From 1925 to 1945 Ehrenburg lived in Paris, working as a foreign editor of Soviet newspapers. At intervals he returned to the USSR. With the American director Lewis Milestone Ehrenburg composed in 1933 a screenplay for a film, based on one of his stories, but the film was never realized. When the International Writers Congress was held in Moscow in 1934, he opposed Gorky, who advocated the doctrine of Socialist realism.
During the Spanish Civil War Ehrenburg wrote for the Soviet newspaper Izvestiia. He met Ernest Hemingway in Madrid - according to Ehrenburg he was at that time young and thin. In 1941 he returned to Moscow and listened Stalin's radio speech after the Nazis had attacked the Soviet Union. Stalin was nervous, he drank water and called his listeners "brothers, sisters, friends". Ehrenburg worked as a war correspondent. His ambitious novel, The Fall of Paris (1941-42), depicted the decline of capitalist France. Ehrenburg's reputation made him a target of Goebbel's propaganda. As late as January 1945 Hitler claimed that Stalin's flunkey Ilya Ehrenburg manifests, that the people of Germany must be destroyed.
The Storm (1949) and The Ninth Wave (1951-52) reflected the atmosphere of the Cold War - Stalin himself defended against critics The Storm, in which a Soviet citizen falls in love with a French woman. In The Thaw (1954-56) Ehrenburg tested the boundaries of free speech in the relatively less rigid but short period starting in the mid-1950s. Ehrenburg's connections to the top of the Soviet political hierarchy were exceptionally good and just before Stalin's death rumors spread in Moscow that the writer Ilya Ehrenburg had been picked to deliver a petition to Stalin begging him to let Russia's Jews emigrate to Siberia. Behind the scenes, Stalin planned to launch another purge and use Jewish doctors and their absurdly invented "crimes" as an alibi.
The title of Ehrenburg's famous novel OTTEPEL (1954-56, The Thaw, also: A Change of Season) referred to the period after Stalin's death and the mild de-Stalinization program of Nikita Khrushchev, who was the secretary general of the Communist Party from 1953 to 1964. The novel's main character is Dmitrii Koroteev, an engineer who is unhappily in love with Lena. She is married to Ivan Zhuravlev, the influential director of a factory. With the story of these three characters Ehrenburg interlinks lives of an opportunist painter and his counterpart, an old-guard communist and a Jewish doctor. Externally the story moves slowly, in the end Zhuravlev is called to the capital never to return again, but the lengthy inner monologues touch in passing with some taboo subjects of the Soviet history, including the arrest of Koroteev's stepfather in 1936 and the anti-Semitic hysteria in the early 1950s. The book secured Ehrenburg's place among the reformers, although he was better known for his loyalty to the Stalinist regime.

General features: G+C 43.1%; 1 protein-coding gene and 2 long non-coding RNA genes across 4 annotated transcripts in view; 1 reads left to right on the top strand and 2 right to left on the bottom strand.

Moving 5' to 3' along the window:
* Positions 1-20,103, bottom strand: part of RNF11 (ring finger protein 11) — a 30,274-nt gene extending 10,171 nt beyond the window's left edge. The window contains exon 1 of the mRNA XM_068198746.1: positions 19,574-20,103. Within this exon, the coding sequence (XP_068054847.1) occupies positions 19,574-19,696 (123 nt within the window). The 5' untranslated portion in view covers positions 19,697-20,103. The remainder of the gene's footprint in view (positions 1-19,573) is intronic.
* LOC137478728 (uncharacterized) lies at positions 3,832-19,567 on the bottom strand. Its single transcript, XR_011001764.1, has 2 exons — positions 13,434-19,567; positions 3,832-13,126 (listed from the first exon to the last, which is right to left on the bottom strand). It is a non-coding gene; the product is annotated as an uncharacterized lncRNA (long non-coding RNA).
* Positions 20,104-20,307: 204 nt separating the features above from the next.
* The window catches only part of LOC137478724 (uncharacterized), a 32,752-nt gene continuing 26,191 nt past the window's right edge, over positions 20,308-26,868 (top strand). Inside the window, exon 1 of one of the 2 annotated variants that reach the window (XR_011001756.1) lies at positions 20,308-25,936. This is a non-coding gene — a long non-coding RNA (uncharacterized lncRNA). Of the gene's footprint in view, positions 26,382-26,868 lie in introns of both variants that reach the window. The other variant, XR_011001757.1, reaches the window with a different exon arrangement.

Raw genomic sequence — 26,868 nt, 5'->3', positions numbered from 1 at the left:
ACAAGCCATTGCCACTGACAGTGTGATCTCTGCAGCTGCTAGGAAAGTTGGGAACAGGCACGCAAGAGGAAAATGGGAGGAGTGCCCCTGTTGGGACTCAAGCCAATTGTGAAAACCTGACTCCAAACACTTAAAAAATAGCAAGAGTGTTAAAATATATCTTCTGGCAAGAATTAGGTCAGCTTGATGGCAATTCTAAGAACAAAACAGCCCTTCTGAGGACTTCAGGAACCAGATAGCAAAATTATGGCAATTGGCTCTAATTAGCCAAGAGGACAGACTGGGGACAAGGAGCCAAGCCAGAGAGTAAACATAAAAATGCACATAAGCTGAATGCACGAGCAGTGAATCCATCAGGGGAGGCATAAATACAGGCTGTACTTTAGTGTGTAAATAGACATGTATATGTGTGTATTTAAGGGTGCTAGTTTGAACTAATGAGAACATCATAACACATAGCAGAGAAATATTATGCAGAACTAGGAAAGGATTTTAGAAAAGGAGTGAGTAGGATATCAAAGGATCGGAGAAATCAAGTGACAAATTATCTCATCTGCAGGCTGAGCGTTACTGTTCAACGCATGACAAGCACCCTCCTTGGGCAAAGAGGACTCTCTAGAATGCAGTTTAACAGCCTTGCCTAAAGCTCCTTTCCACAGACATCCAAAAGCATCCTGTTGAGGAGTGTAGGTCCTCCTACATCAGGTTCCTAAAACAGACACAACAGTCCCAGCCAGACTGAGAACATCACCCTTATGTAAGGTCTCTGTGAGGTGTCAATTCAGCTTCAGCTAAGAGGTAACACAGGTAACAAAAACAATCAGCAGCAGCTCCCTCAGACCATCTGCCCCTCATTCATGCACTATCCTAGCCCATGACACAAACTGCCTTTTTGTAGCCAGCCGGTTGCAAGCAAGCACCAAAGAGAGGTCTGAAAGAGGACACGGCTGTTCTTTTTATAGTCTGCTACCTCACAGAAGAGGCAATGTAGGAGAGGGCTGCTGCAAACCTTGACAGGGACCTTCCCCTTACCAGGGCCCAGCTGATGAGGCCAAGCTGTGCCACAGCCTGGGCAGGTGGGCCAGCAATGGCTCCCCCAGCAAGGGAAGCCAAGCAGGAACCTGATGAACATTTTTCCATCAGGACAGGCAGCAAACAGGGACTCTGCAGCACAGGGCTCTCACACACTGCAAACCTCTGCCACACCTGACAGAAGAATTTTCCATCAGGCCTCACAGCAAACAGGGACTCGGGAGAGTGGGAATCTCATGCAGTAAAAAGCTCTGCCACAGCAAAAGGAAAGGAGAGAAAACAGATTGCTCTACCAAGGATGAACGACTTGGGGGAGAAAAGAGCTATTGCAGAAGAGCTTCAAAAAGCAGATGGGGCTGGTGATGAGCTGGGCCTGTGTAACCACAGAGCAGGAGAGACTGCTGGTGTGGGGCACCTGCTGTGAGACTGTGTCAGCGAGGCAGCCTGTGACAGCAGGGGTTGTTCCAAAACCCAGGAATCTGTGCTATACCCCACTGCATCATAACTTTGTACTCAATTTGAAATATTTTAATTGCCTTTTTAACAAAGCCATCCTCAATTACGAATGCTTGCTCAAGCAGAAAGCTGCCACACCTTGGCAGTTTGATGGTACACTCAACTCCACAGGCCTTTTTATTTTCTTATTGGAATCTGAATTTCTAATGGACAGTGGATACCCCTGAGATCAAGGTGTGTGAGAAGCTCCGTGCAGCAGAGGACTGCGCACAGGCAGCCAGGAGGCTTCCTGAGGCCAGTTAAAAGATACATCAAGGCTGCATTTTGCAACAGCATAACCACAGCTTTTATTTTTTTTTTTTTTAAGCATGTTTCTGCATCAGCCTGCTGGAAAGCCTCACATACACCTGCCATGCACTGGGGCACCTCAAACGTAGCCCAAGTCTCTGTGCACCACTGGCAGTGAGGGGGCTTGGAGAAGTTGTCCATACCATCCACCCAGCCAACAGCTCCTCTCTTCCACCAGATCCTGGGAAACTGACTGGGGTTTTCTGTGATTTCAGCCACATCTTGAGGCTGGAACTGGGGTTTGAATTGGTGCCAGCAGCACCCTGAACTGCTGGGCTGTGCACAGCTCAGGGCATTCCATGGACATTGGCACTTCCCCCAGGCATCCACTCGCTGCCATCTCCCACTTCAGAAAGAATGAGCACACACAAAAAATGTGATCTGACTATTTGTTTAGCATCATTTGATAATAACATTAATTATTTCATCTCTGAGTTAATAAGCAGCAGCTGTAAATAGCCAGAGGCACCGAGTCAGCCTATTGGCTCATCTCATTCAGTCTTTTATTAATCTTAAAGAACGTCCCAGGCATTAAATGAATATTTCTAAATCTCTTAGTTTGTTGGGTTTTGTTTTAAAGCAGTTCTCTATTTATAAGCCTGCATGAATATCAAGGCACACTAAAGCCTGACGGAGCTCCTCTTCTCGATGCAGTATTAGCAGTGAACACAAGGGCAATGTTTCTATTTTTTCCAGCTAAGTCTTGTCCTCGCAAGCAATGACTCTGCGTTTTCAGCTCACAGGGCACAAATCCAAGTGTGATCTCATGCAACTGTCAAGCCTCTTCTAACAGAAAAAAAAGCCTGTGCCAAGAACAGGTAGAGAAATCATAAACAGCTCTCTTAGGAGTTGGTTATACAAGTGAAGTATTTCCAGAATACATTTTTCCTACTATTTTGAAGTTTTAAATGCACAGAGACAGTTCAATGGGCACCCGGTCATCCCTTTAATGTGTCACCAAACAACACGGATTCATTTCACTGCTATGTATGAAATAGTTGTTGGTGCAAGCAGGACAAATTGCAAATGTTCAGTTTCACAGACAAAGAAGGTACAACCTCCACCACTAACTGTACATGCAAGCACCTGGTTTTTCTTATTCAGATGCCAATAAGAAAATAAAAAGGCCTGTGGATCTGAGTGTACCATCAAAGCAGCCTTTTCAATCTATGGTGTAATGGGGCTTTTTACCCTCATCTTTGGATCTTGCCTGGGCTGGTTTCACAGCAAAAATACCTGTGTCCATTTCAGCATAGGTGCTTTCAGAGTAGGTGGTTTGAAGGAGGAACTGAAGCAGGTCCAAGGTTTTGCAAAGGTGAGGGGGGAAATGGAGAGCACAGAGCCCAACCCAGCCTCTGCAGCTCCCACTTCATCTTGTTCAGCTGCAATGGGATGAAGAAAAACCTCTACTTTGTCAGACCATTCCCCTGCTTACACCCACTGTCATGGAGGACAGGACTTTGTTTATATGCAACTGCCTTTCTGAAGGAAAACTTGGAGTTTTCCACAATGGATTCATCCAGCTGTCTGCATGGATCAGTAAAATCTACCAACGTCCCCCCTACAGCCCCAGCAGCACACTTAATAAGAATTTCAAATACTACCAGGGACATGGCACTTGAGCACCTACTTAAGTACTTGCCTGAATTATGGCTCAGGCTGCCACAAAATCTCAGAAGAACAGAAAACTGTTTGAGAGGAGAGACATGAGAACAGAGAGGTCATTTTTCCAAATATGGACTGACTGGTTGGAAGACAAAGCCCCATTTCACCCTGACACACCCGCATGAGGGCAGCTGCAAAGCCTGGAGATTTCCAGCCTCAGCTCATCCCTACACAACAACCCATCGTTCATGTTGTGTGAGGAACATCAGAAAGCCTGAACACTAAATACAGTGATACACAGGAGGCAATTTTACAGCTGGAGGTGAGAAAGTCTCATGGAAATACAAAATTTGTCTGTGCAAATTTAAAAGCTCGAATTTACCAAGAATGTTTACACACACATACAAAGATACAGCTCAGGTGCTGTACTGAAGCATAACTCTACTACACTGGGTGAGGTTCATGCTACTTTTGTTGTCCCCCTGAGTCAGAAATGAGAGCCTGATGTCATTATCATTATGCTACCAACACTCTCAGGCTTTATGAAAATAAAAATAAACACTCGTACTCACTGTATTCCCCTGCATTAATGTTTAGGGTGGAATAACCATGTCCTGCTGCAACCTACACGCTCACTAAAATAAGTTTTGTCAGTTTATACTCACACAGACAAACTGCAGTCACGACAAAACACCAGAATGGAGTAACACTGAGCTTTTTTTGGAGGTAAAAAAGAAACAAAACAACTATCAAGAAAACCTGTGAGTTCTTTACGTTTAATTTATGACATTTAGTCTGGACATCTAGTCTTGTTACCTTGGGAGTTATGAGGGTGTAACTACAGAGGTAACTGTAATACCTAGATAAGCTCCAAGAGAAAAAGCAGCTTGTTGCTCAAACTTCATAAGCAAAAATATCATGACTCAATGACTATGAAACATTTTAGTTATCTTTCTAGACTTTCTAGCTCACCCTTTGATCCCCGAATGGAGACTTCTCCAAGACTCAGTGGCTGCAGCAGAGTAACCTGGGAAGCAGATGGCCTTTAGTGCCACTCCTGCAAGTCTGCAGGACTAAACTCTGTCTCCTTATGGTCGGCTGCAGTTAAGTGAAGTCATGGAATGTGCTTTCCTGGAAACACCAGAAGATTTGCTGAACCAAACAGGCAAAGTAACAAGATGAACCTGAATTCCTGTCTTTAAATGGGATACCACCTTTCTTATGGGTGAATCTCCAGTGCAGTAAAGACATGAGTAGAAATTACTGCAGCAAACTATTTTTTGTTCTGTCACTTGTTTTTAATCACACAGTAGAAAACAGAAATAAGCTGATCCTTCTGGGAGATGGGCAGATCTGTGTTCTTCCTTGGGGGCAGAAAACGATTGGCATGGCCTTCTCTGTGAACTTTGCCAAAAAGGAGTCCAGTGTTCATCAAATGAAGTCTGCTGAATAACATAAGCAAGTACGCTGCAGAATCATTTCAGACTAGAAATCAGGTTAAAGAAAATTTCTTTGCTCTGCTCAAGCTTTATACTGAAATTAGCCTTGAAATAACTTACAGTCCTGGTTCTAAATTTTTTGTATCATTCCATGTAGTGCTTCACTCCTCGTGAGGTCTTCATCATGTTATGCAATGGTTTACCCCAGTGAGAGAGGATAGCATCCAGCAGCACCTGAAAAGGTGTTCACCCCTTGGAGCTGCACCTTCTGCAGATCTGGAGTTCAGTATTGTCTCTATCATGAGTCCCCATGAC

Ehrenburg received the Stalin Price in 1942
and 1948, and the International Lenin Peace Prize in 1952. In 1946 he visited Canada and the United States, where John Steinbeck said to him, "if you spit in the mouth of a lion, it becomes tame." When newspapers and magazines stopped printing his writings in 1949, Ehrenburg sent a short letter to Stalin. The ban was lifted, and he continued his travels in different parts of the world. In China he was astonished by the discipline of the people. He met Pablo Neruda in 1954 in Chile, and in Japan he felt that Kipling's famous lines, "Oh, East is East, and West is West, and never the twain shall meet," are not only wrong but dangerous. Ehrenburg was the Vice President of World Peace Council (1950-67) and a Deputy of the Supreme Soviet of the USSR from 1950. Ehrenburg died in Moscow on August 31, 1967. The last years of his life Ehrenburg devoted to his memoirs, People, Years, Life, which portrayed a number of famous writers and artists he had known. He also campaigned to have published works by writers who had earlier been politically condemned by the regime. When Boris Pasternak was awarded
was awarded the Nobel Prize for Literature in 1958 for his novel Doctor Zhivago and Soviet authorities started a protest campaign, Ehrenburg refused to participate in it.
The Canadian Jewish News further writes:
... the recent disclosure that Ehrenburg arranged to transfer his private archives to Jerusalem's Yad Vashem library and archive, while still alive, comes as a stunning revelation.
The reason this information has come to light only now is that Ehrenburg agreed to transfer his archive on condition that the transfer, and his will, remain secret for 20 years after his death.
On Dec. 11 [1987], wit the 20-year period expired, Israel's daily Maariv related Ehrenburg's story ... "
The collection includes material about the important wartime Jewish partisan movement Among the documents in the collection is one concerning a pogrom in Malalchovka, a village near Moscow, which took place in 1959.
This new revelation about one of the most influential figures of Me Stalinist regime shows that, whatever he may have said for public consumption, Ehrenburg never privately disavowed Zionism or ever forgot his ancestry.